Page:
I rarely think of poetry as something I make happen; it is more accurate to say that it happens to me. Like a summer storm, a house afire, or the coincidence of both on the same day. Like a car wreck, only with more illuminating results. I've overheard poems, virtually complete, in elevators or restaurants where I was minding my own business... When a poem does arrive, I gasp as if an apple had fallen into my hand, and give thanks for the luck involved. Poems are everywhere, but easy to miss. I know I might very well stand under that tree all day, whistling, looking off to the side, waiting for a red delicious poem to fall so I could own it forever. But like as not, it wouldn't. Instead it will fall right while I'm in the middle of changing the baby, or breaking up a rodeo event involving my children and the dog, or wiping my teary eyes while I'm chopping onions and listening to the news; then that apple will land with a thud and roll under the bed with the dust bunnies and lie there forgotten and lost for all time. There are dusty, lost poems all over my house, I assure you. In yours, too, I'd be willing to bet... I've lost so many I can't count them. I do understand that they fall when I'm least able to pay attention because poems fall not from a tree, really, but from the richly pollinated boughs of an ordinary life, buzzing, as lives do, with clamor and glory.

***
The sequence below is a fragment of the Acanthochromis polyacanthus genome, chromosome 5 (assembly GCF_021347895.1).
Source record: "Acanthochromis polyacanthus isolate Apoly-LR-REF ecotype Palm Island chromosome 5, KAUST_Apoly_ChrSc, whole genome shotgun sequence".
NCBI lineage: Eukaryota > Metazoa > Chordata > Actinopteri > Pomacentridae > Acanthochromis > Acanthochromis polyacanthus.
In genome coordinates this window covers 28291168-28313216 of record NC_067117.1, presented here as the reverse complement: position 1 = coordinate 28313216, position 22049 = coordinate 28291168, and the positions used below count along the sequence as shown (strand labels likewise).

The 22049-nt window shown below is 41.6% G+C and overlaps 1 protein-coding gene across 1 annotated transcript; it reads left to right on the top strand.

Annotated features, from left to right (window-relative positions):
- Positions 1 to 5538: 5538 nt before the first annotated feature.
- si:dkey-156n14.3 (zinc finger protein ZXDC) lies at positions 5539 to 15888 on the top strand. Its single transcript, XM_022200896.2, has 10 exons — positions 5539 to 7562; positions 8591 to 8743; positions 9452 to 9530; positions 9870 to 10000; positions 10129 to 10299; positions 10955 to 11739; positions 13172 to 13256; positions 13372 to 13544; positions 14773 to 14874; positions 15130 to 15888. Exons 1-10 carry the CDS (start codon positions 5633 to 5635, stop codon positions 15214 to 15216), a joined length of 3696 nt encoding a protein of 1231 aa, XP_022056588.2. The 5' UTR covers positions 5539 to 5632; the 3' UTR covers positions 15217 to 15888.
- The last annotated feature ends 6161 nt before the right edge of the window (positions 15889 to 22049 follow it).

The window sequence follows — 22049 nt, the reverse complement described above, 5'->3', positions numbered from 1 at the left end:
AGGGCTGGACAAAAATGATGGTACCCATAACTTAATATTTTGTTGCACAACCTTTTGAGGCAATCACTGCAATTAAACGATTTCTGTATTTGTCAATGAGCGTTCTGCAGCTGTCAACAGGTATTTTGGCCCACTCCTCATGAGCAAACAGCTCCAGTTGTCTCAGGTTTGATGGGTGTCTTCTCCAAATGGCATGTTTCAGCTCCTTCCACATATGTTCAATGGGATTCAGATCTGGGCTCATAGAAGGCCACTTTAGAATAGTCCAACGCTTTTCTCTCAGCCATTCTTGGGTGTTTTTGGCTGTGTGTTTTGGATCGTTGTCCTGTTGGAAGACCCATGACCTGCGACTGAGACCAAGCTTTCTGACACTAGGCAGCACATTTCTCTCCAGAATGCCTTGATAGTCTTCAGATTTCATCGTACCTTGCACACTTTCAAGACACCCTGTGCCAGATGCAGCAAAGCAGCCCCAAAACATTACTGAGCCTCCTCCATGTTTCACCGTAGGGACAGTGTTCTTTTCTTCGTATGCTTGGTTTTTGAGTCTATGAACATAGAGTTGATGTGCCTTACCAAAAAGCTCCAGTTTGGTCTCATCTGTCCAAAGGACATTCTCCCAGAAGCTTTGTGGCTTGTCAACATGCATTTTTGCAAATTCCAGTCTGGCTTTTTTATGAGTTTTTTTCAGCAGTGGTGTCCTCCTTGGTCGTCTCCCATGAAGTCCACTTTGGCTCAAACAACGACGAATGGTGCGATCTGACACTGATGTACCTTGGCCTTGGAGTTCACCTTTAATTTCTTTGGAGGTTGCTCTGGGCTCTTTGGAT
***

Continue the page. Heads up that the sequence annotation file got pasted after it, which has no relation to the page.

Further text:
~ Barbara Kingsolver from "Stealing Apples" in SMALL WONDER